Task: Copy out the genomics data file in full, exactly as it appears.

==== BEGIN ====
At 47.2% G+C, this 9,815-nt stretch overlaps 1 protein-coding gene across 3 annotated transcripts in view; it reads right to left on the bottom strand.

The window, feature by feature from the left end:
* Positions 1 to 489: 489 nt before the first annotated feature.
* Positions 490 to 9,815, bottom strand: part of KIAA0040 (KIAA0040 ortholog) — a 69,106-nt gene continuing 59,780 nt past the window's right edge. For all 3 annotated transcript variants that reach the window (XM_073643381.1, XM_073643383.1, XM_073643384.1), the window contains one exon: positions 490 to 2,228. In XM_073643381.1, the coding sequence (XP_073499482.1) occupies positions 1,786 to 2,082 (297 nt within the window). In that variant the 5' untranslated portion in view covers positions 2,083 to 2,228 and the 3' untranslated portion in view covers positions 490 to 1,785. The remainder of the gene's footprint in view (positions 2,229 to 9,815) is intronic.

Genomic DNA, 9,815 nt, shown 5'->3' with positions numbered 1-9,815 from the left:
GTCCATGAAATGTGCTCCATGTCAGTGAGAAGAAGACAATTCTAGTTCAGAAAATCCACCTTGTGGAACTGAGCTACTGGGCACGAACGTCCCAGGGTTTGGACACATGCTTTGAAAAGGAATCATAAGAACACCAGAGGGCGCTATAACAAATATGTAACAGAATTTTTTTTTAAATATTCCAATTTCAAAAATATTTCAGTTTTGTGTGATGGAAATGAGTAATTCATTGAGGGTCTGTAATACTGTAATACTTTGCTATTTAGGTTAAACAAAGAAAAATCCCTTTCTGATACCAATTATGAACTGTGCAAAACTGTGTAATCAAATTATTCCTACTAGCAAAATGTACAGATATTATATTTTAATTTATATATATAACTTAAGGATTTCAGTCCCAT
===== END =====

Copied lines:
At 47.2% G+C, this 9,815-nt stretch overlaps 1 protein-coding gene across 3 annotated transcripts in view; it reads right to left on the bottom strand.

The window, feature by feature from the left end:
* Positions 1 to 489: 489 nt before the first annotated feature.
* Positions 490 to 9,815, bottom strand: part of KIAA0040 (KIAA0040 ortholog) — a 69,106-nt gene continuing 59,780 nt past the window's right edge. For all 3 annotated transcript variants that reach the window (XM_073643381.1, XM_073643383.1, XM_073643384.1), the window contains one exon: positions 490 to 2,228. In XM_073643381.1, the coding sequence (XP_073499482.1) occupies positions 1,786 to 2,082 (297 nt within the window). In that variant the 5' untranslated portion in view covers positions 2,083 to 2,228 and the 3' untranslated portion in view covers positions 490 to 1,785. The remainder of the gene's footprint in view (positions 2,229 to 9,815) is intronic.

Genomic DNA, 9,815 nt, shown 5'->3' with positions numbered 1-9,815 from the left:
GTCCATGAAATGTGCTCCATGTCAGTGAGAAGAAGACAATTCTAGTTCAGAAAATCCACCTTGTGGAACTGAGCTACTGGGCACGAACGTCCCAGGGTTTGGACACATGCTTTGAAAAGGAATCATAAGAACACCAGAGGGCGCTATAACAAATATGTAACAGAATTTTTTTTTAAATATTCCAATTTCAAAAATATTTCAGTTTTGTGTGATGGAAATGAGTAATTCATTGAGGGTCTGTAATACTGTAATACTTTGCTATTTAGGTTAAACAAAGAAAAATCCCTTTCTGATACCAATTATGAACTGTGCAAAACTGTGTAATCAAATTATTCCTACTAGCAAAATGTACAGATATTATATTTTAATTTATATATATAACTTAAGGATTTCAGTCCCAT